The contentious debate about why insects evolved to put the interests of the colony over the individual has been reignited by new research from the University of Leeds, showing that they do so to increase the chances that their genes will be passed on.
A team led by Dr Bill Hughes of the University's Faculty of Biological Sciences studied 'kin selection' -- the theory that an animal may pass on its genes by helping relatives to reproduce, because they share common genes, rather than by reproducing itself.
The concept of 'kin selection' was developed in 1964 by the evolutionary biologist Bill Hamilton, first proposed by Charles Darwin to explain, for example, why sterile workers evolved in social insect groups and why a honeybee would sacrifice its life to defend the colony. Charles Darwin recognized that such altruistic behaviour in highly social insect groups was at odds with his theory of natural selection, and Bill Hamilton's theory of kin selection showed that this behaviour can evolve because it still fulfills the drive to pass on genes - but through relatives instead.
As such, high relatedness between insects has generally been seen as essential for the evolution of highly social behaviour and until recently, kin selection was widely accepted by the scientific community.
But this paradigm was challenged in 2005 by the eminent academic E.O. Wilson, the founder of sociobiology, who pointed out that relatedness is rather low in some of today's social insects. He suggested that highly social behaviour evolves solely because individuals do better when they cooperate than when they live a solitary life - a controversial theory which not only conflicted with 45 years of scientific research, but which also sparked a highly charged debate between Wilson and Richard Dawkins, author of The Selfish Gene.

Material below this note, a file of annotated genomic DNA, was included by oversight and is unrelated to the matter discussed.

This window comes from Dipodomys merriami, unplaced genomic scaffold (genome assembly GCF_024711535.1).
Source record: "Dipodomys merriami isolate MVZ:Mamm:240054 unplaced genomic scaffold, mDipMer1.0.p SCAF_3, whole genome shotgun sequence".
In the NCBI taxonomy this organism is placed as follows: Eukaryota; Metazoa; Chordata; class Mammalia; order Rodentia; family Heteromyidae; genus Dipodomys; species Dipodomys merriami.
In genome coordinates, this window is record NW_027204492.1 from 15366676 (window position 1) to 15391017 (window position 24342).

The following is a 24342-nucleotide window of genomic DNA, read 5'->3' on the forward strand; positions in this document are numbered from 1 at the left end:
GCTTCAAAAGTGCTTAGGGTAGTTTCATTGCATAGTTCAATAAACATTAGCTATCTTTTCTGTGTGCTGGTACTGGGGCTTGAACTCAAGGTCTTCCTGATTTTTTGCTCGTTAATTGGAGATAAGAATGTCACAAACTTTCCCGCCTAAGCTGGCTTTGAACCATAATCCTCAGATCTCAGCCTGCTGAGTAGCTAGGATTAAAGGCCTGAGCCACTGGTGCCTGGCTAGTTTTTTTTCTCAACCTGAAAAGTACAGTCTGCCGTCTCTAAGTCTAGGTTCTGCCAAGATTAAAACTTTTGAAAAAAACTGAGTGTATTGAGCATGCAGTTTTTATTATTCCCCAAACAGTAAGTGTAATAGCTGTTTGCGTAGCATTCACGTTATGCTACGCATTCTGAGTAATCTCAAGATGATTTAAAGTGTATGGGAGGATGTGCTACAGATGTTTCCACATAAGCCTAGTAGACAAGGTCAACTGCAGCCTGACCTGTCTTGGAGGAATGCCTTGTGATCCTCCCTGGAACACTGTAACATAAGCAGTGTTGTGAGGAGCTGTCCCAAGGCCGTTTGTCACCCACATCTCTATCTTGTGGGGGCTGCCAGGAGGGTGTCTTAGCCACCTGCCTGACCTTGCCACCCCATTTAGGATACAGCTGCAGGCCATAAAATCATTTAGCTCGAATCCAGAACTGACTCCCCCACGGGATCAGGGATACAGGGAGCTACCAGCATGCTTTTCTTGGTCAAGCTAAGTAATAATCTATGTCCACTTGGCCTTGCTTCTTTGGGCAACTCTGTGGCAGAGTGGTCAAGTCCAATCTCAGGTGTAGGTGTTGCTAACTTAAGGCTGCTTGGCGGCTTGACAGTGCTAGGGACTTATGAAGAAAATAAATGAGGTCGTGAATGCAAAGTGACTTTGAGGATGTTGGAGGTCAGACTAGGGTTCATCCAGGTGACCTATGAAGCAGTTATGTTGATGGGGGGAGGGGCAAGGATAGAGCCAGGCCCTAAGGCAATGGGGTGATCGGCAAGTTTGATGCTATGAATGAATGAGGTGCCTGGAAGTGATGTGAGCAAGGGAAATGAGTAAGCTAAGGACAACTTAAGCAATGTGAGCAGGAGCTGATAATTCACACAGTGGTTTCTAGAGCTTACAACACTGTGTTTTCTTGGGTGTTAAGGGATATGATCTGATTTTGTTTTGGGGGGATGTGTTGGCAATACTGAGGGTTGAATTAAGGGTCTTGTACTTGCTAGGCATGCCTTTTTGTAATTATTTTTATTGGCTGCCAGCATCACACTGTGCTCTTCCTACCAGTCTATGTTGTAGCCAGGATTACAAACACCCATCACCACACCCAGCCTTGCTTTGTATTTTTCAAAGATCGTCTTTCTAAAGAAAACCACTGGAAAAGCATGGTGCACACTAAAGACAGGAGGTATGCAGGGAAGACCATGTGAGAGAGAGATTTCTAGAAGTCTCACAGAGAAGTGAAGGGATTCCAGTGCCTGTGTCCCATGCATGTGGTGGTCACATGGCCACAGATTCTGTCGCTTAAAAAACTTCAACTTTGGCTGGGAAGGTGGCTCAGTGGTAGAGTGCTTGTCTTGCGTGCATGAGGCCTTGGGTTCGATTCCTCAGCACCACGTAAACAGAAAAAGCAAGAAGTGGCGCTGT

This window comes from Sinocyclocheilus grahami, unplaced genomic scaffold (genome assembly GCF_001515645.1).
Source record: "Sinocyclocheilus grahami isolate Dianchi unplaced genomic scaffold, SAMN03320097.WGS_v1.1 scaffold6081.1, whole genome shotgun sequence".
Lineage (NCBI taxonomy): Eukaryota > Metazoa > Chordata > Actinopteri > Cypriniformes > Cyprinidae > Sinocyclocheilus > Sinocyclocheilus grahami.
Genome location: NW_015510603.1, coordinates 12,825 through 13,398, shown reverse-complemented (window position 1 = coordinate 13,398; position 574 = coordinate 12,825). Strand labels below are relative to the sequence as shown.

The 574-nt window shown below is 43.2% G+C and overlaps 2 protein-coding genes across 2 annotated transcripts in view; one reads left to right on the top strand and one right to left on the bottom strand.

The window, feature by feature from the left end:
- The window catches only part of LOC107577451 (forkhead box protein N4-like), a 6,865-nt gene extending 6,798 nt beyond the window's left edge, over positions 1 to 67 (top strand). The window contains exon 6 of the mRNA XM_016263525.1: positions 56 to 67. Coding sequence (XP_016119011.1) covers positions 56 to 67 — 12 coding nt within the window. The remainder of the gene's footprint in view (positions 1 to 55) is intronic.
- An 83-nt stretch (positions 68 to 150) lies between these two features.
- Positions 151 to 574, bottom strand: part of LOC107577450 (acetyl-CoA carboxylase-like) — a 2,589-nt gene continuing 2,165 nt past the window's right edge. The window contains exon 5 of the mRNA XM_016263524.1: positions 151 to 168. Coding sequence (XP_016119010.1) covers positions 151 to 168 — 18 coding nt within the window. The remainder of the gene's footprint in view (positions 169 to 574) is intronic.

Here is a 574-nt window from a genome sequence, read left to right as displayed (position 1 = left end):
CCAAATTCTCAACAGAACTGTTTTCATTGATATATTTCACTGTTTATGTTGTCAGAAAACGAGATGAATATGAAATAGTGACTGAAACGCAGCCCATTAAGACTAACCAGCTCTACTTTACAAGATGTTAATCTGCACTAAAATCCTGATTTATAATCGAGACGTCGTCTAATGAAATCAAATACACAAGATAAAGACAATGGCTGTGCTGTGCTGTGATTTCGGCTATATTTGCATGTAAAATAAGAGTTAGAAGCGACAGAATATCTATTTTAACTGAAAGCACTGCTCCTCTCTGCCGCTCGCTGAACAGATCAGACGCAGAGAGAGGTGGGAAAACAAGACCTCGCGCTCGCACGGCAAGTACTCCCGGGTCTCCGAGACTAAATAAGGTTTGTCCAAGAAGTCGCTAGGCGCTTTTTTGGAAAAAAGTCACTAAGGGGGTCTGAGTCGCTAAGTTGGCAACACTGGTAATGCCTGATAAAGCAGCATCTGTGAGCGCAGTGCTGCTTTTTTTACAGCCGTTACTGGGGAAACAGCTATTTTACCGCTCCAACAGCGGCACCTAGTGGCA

Dr Hughes and colleagues at the Universities of Sydney and Sussex tested the two alternative theories by examining the level of relatedness between females in colonies of bees, wasps and ants, determined by DNA fingerprinting techniques, and using statistical methods to look at levels of monogamy in the ancestral social insects when they evolved up to 100 million years ago.
If females were monogamous, mating with one male, this would mean the members of the colony are highly related, and so Hamilton's theory would be correct. If they were polygamous, with the female mating with many males, relatedness would be lower and so Wilson may be right after all.
The research, published in the current issue of the academic journal, Science, found that in every group studied ancestral females were found to be monogamous, providing the first evidence that kin selection is fundamental to the evolution of social insects.
Dr Hughes said: "We have produced the first conclusive evidence that kin selection explains the evolution of social insects and that Wilson's hypothesis is most probably wrong. By challenging something that we have based all our understanding on for 45 years, Wilson has forced us all to examine the theory again and assess the logic of the arguments. In a recent media interview, he issued a challenge to the scientific community to prove his theory wrong and whilst many felt it was, there hasn't been any hard evidence until now."
The research was carried out by Dr Hughes, Professor Ben Oldroyd of the University of Sydney, Associate Professor Madeleine Beekman of the University of Sydney and Professor Francis Ratnieks of the University of Sussex.
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